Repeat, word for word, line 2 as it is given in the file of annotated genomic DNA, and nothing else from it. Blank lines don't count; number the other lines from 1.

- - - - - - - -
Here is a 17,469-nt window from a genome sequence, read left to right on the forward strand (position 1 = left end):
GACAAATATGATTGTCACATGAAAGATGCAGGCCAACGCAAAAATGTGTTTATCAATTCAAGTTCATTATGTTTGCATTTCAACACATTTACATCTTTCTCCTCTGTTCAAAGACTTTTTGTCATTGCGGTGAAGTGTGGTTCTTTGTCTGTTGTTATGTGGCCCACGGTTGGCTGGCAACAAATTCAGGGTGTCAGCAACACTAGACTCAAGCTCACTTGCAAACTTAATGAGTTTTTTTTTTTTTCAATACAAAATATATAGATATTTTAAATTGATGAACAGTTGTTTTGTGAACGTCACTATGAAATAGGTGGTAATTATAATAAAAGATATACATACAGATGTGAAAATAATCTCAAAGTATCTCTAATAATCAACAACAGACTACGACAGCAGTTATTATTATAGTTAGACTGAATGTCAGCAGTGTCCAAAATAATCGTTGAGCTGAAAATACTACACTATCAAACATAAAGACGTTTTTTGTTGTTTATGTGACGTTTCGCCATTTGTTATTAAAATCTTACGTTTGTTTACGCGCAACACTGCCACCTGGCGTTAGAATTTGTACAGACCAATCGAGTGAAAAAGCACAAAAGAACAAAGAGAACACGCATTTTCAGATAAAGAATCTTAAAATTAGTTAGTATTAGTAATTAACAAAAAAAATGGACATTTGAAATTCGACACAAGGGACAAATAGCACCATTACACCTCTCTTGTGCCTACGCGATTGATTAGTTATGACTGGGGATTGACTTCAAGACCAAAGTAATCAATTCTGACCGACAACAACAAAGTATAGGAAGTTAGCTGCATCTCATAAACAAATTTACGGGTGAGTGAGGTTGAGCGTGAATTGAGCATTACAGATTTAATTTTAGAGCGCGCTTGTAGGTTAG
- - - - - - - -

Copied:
GACAAATATGATTGTCACATGAAAGATGCAGGCCAACGCAAAAATGTGTTTATCAATTCAAGTTCATTATGTTTGCATTTCAACACATTTACATCTTTCTCCTCTGTTCAAAGACTTTTTGTCATTGCGGTGAAGTGTGGTTCTTTGTCTGTTGTTATGTGGCCCACGGTTGGCTGGCAACAAATTCAGGGTGTCAGCAACACTAGACTCAAGCTCACTTGCAAACTTAATGAGTTTTTTTTTTTTTCAATACAAAATATATAGATATTTTAAATTGATGAACAGTTGTTTTGTGAACGTCACTATGAAATAGGTGGTAATTATAATAAAAGATATACATACAGATGTGAAAATAATCTCAAAGTATCTCTAATAATCAACAACAGACTACGACAGCAGTTATTATTATAGTTAGACTGAATGTCAGCAGTGTCCAAAATAATCGTTGAGCTGAAAATACTACACTATCAAACATAAAGACGTTTTTTGTTGTTTATGTGACGTTTCGCCATTTGTTATTAAAATCTTACGTTTGTTTACGCGCAACACTGCCACCTGGCGTTAGAATTTGTACAGACCAATCGAGTGAAAAAGCACAAAAGAACAAAGAGAACACGCATTTTCAGATAAAGAATCTTAAAATTAGTTAGTATTAGTAATTAACAAAAAAAATGGACATTTGAAATTCGACACAAGGGACAAATAGCACCATTACACCTCTCTTGTGCCTACGCGATTGATTAGTTATGACTGGGGATTGACTTCAAGACCAAAGTAATCAATTCTGACCGACAACAACAAAGTATAGGAAGTTAGCTGCATCTCATAAACAAATTTACGGGTGAGTGAGGTTGAGCGTGAATTGAGCATTACAGATTTAATTTTAGAGCGCGCTTGTAGGTTAG